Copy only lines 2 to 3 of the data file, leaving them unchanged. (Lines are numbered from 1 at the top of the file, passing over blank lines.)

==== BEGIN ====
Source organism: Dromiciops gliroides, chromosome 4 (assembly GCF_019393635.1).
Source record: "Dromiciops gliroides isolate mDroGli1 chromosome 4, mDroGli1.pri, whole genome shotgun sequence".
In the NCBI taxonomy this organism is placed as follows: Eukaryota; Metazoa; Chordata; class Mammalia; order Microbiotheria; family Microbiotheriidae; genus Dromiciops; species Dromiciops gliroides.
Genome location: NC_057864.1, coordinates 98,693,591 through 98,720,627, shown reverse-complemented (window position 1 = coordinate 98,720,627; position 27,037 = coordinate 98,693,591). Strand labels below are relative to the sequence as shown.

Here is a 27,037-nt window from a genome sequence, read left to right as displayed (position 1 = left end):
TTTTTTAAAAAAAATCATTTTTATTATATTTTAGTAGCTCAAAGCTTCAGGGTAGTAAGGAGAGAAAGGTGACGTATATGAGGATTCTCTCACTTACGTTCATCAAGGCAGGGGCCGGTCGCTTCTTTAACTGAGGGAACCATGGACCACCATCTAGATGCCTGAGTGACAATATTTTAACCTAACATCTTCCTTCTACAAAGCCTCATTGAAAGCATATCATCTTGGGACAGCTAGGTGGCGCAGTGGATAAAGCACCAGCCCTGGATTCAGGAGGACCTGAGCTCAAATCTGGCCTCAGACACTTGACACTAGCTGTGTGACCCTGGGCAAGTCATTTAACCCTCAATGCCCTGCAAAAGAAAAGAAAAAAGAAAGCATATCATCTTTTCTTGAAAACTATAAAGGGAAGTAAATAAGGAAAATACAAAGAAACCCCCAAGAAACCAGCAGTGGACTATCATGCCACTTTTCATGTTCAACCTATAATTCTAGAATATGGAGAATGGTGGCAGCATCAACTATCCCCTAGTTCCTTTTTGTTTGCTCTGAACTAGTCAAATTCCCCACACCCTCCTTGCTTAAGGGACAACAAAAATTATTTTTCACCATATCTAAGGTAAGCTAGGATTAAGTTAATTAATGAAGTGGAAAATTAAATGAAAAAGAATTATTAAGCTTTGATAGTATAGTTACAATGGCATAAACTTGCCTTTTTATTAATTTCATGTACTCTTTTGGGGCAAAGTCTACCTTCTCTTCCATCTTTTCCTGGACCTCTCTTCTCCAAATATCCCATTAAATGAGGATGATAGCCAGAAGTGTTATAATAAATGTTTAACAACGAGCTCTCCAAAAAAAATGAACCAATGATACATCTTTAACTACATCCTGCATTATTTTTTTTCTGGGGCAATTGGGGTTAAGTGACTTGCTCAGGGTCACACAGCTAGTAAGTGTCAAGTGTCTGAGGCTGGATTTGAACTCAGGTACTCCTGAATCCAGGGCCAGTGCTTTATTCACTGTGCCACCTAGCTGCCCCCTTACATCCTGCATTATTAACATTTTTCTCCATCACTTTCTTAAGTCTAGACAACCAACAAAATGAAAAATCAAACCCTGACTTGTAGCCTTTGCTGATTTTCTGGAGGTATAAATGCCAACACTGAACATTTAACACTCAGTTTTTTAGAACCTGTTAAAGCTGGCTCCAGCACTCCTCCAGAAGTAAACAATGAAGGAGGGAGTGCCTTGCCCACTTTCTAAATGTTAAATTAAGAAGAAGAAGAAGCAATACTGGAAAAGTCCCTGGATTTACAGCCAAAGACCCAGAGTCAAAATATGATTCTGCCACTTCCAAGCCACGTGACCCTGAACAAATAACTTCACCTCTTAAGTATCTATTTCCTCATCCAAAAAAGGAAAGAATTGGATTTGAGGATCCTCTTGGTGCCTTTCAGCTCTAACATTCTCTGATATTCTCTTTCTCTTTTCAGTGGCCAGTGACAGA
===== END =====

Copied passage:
Source record: "Dromiciops gliroides isolate mDroGli1 chromosome 4, mDroGli1.pri, whole genome shotgun sequence".
In the NCBI taxonomy this organism is placed as follows: Eukaryota; Metazoa; Chordata; class Mammalia; order Microbiotheria; family Microbiotheriidae; genus Dromiciops; species Dromiciops gliroides.